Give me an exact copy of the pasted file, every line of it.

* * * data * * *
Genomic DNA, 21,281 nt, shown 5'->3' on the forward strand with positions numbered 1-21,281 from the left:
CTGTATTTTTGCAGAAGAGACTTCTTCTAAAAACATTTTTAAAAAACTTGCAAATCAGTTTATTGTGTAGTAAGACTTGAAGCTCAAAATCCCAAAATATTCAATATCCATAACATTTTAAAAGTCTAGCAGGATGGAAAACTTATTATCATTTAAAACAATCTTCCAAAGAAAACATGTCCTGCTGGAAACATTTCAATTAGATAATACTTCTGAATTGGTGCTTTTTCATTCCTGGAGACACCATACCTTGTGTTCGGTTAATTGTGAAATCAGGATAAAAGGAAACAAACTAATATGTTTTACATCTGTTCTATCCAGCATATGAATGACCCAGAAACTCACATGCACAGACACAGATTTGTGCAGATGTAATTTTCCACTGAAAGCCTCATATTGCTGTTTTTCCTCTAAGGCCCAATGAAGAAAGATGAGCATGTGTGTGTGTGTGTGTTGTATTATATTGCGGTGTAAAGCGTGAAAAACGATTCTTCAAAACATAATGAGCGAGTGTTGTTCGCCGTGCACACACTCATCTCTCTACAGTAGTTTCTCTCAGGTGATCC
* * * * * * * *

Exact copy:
Genomic DNA, 21,281 nt, shown 5'->3' on the forward strand with positions numbered 1-21,281 from the left:
CTGTATTTTTGCAGAAGAGACTTCTTCTAAAAACATTTTTAAAAAACTTGCAAATCAGTTTATTGTGTAGTAAGACTTGAAGCTCAAAATCCCAAAATATTCAATATCCATAACATTTTAAAAGTCTAGCAGGATGGAAAACTTATTATCATTTAAAACAATCTTCCAAAGAAAACATGTCCTGCTGGAAACATTTCAATTAGATAATACTTCTGAATTGGTGCTTTTTCATTCCTGGAGACACCATACCTTGTGTTCGGTTAATTGTGAAATCAGGATAAAAGGAAACAAACTAATATGTTTTACATCTGTTCTATCCAGCATATGAATGACCCAGAAACTCACATGCACAGACACAGATTTGTGCAGATGTAATTTTCCACTGAAAGCCTCATATTGCTGTTTTTCCTCTAAGGCCCAATGAAGAAAGATGAGCATGTGTGTGTGTGTGTGTTGTATTATATTGCGGTGTAAAGCGTGAAAAACGATTCTTCAAAACATAATGAGCGAGTGTTGTTCGCCGTGCACACACTCATCTCTCTACAGTAGTTTCTCTCAGGTGATCC